Circles

Discussion in 'Math' started by Sparky49, Jan 2, 2012.

  1. Sparky49

    Thread Starter Active Member

    Jul 16, 2011
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    417
    Hi everyone,

    now I know this is easy peasy for you guys - but bear with me!

    I'll write out the whole question first.

    Phew!

    I completely understand parts a and b, but c has confused me a little. I've tried thinking about it (alot!) but I am just unsure as to what approach I need for c. It's only worth a couple of marks, so it should be fairly easy - but I'm not seeing what I need to do!

    Could you point me in the right direction?

    Thanks,

    Sparky
     
    Last edited: Jan 2, 2012
  2. Wendy

    Moderator

    Mar 24, 2008
    20,765
    2,536
    Have you tried graphing it?
     
  3. Sparky49

    Thread Starter Active Member

    Jul 16, 2011
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    Nope, I'll try that now.
     
  4. Sparky49

    Thread Starter Active Member

    Jul 16, 2011
    834
    417
    Just graphed it - but I'm unsure what I'm supposed to do from here.

    Sorry about that.
     
  5. DerStrom8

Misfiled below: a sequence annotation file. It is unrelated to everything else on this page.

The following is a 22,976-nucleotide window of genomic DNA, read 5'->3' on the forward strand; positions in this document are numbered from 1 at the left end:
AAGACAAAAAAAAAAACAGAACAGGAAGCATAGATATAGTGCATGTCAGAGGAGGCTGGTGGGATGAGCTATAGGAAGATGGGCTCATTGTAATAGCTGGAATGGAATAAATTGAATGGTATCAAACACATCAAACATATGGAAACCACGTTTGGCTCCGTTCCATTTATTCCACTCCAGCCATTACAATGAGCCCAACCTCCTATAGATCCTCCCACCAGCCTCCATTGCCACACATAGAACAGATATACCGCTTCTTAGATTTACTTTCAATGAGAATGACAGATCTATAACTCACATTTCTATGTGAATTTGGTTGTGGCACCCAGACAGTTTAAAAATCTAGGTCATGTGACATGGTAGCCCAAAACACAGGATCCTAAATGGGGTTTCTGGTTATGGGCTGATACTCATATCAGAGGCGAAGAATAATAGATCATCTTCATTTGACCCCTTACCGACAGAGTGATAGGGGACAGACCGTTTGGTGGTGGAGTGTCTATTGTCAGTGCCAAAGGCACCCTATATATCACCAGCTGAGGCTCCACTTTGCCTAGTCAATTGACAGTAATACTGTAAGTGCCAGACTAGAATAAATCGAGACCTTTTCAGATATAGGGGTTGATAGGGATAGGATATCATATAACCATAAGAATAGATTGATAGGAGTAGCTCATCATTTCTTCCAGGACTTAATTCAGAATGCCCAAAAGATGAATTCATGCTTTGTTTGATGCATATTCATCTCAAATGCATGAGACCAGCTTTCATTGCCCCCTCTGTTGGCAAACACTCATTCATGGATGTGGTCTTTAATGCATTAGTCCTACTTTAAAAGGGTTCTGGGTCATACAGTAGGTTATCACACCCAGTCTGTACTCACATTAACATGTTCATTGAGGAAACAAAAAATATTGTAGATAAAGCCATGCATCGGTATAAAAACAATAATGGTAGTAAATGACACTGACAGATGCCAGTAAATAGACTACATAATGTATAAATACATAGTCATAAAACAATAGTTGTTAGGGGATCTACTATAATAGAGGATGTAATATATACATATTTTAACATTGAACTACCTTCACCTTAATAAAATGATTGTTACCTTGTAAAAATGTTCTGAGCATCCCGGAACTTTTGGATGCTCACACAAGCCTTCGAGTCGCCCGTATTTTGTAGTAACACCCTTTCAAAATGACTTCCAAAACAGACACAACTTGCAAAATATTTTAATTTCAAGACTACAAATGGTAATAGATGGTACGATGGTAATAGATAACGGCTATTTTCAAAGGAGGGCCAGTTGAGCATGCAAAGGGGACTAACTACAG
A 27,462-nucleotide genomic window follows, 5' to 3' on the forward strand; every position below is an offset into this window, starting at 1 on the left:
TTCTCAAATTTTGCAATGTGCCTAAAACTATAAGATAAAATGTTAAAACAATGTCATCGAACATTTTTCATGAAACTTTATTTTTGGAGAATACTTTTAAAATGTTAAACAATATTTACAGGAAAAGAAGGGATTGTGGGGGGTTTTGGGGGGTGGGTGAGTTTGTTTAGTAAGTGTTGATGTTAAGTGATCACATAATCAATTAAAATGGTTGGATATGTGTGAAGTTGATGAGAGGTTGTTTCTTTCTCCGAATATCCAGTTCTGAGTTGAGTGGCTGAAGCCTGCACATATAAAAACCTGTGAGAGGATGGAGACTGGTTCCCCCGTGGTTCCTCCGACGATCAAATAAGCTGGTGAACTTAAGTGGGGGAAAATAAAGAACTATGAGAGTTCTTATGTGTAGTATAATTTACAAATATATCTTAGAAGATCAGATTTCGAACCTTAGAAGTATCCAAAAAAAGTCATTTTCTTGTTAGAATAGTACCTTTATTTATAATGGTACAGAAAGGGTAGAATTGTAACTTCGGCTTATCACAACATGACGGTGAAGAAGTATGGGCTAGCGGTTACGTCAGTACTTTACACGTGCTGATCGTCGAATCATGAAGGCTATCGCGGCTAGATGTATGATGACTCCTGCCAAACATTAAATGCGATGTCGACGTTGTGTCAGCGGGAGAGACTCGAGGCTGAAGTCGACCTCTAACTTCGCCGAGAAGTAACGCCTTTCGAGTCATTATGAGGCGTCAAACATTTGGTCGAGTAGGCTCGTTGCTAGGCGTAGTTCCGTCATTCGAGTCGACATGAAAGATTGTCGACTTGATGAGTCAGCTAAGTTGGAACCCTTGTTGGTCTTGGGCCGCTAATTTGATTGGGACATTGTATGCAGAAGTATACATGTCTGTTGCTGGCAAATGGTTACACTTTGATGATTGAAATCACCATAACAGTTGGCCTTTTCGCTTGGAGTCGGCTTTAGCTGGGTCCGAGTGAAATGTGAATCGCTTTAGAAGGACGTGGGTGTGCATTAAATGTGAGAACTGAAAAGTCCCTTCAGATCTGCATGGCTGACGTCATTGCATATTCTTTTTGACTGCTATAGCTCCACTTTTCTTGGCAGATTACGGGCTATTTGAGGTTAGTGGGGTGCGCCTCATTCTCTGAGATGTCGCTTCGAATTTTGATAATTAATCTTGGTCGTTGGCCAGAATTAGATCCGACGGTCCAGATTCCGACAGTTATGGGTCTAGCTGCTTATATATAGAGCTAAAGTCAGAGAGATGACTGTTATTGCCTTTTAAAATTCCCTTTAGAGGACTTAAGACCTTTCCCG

Well-Known Member

    Feb 20, 2011
    2,428
    1,328
    After you graph it, you should get a better picture of what it looks like. From there, it's mainly just plug and play. Insert the values (k is the y value of the center coordinate; center is (h,k)) in the formula and show that it gives the correct result. Then, find where the circle intersects the Y axis (find possible values of 'k').

    I hope this helps. Good luck!
    Regards,
    Der Strom
     
  6. studiot

    AAC Fanatic!

    Nov 9, 2007
    5,005
    513
    Should your equation not read?

    {x^2} + {y^2} - 4x + 12y + 15 = 0

    That is why have -4x + 12x?
     
    Sparky49 likes this.
  7. Sparky49

    Thread Starter Active Member

    Jul 16, 2011
    834
    417
    Good spot - I'll change it now!
     
  8. Sparky49

    Thread Starter Active Member

    Jul 16, 2011
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    Okay, I think I'm understanding this more - but what values are P and C?

    They are points - not numbers?

    Sorry if I'm being a bit - slow.:(
     
  9. Sparky49

    Thread Starter Active Member

    Jul 16, 2011
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    I see how to do it now!

    (CP^{2}=) (5-2)^{2}+(k+6)^{2}<br />
 <br />
= k^{2}+12k+45

    Is that correct?
     
  10. Georacer

    Moderator

    Nov 25, 2009
    5,142
    1,266
    Yes, it's correct. Sorry for the late reply. Did you manage to solve the rest?
     
  11. Sparky49

    Thread Starter Active Member

    Jul 16, 2011
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    417
    No problem!

    I got the rest pretty quickly - it was mainly the twisted notation which confused me. It suddenly clicked that CP'2' was the radius squared!
     
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